what is hyper polarization?
an event that makes the intracellular space more negative, and increases the membrane potential, caused by an outflux of positive ions or an influx of chloride
what are ion channels?
transmembrane and integral proteins that allow ions to pass from one side of the lipid membrane to the other
what are gated channels?
a specific action initiates the opening or closing of the channel, and that action usually precedes the name (i.e. a voltage gated channel, whose gate is opened or closed based on the membrane potential in volts)
what are leak channels?
not gated; continuously open and allow ions to leak across the membrane; ions flow with the concentration gradient and you find these types of channels all over the neuron
what is the action potential?
rapid electrical signals that travel undiminished in amplitude (strength) from the cell body to axon terminal; a depolarizing stimulus causes the membrane potential to rise to -55 mV, the threshold potential, and Nav open, causing an influx of Na ions; the cell depolarizes due to the influx of Na, and eventually Nav closes, while Kv opens and K moves out of the cell; the outflux of K causes a repolarization of the membrane, and Kv channels are slow to close, causing hyperpolarization, until the leak channels and Na/K-ATPase cause the return to RMP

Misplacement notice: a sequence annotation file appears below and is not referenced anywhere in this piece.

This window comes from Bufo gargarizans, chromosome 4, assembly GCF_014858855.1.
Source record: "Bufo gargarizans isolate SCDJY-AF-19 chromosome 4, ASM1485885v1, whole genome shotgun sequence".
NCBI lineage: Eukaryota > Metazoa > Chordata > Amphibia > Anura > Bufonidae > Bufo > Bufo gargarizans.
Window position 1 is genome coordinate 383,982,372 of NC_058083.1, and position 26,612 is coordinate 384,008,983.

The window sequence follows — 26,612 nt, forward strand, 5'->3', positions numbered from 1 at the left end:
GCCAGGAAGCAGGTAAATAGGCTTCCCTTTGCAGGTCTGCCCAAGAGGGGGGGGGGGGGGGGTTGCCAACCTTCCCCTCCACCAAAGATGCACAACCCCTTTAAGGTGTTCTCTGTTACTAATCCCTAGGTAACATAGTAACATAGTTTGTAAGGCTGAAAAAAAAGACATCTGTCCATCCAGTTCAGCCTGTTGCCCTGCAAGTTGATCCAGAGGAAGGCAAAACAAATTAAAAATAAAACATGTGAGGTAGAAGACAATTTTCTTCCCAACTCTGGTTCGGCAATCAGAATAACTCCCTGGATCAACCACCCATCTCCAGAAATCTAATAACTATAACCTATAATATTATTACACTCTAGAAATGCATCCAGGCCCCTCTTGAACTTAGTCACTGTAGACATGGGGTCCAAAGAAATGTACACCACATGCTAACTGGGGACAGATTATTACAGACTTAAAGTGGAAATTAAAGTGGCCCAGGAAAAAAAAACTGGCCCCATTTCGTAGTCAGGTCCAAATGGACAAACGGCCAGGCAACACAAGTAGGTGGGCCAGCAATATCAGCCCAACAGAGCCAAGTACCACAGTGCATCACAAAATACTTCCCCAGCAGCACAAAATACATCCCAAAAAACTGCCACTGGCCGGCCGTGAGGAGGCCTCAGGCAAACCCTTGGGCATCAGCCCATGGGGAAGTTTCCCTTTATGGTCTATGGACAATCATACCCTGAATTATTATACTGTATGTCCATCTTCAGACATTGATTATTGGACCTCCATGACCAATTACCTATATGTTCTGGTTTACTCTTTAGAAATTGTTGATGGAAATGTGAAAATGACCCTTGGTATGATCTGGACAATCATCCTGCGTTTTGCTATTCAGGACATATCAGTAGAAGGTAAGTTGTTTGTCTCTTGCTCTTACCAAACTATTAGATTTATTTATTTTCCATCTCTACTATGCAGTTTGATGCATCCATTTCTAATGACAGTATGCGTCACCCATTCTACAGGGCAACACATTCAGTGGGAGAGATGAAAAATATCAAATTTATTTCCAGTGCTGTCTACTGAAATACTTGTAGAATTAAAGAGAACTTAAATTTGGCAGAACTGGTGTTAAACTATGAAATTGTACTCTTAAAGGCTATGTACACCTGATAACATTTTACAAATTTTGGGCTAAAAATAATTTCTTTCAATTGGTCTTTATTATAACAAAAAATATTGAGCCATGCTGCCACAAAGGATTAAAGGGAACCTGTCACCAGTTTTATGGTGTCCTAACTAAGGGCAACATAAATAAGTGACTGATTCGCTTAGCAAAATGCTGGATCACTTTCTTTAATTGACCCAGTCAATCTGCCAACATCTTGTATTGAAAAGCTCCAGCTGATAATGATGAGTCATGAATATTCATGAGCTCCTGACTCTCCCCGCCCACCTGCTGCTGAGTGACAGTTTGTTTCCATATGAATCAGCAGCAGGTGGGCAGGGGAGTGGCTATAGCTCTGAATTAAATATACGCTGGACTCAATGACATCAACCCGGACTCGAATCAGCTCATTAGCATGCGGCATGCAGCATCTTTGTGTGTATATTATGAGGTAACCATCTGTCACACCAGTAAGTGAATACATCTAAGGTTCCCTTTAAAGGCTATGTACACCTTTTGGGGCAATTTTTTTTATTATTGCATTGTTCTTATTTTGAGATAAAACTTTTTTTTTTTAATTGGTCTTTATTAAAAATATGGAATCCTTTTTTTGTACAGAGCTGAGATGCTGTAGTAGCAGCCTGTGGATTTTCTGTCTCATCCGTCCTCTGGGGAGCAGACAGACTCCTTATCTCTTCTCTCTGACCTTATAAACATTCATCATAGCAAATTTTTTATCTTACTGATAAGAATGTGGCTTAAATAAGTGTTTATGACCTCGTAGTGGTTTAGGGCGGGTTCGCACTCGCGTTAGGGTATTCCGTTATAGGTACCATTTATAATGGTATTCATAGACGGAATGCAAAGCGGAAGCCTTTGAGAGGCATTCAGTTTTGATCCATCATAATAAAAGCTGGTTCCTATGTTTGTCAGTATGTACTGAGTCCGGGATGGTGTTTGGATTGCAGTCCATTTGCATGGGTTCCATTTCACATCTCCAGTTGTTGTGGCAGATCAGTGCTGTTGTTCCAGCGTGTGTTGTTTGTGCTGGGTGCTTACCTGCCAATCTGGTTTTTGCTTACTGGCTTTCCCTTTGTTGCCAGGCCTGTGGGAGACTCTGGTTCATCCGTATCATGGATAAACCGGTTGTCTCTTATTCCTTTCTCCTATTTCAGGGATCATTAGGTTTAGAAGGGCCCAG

what are ion gated channels?
opening and closing is affected by the intracellular concentrations of ions
what are ligand gated ion channels?
bind chemicals (i.e. ligands, NT or structural analogs) to extracellular receptors, causing opening or closing of channels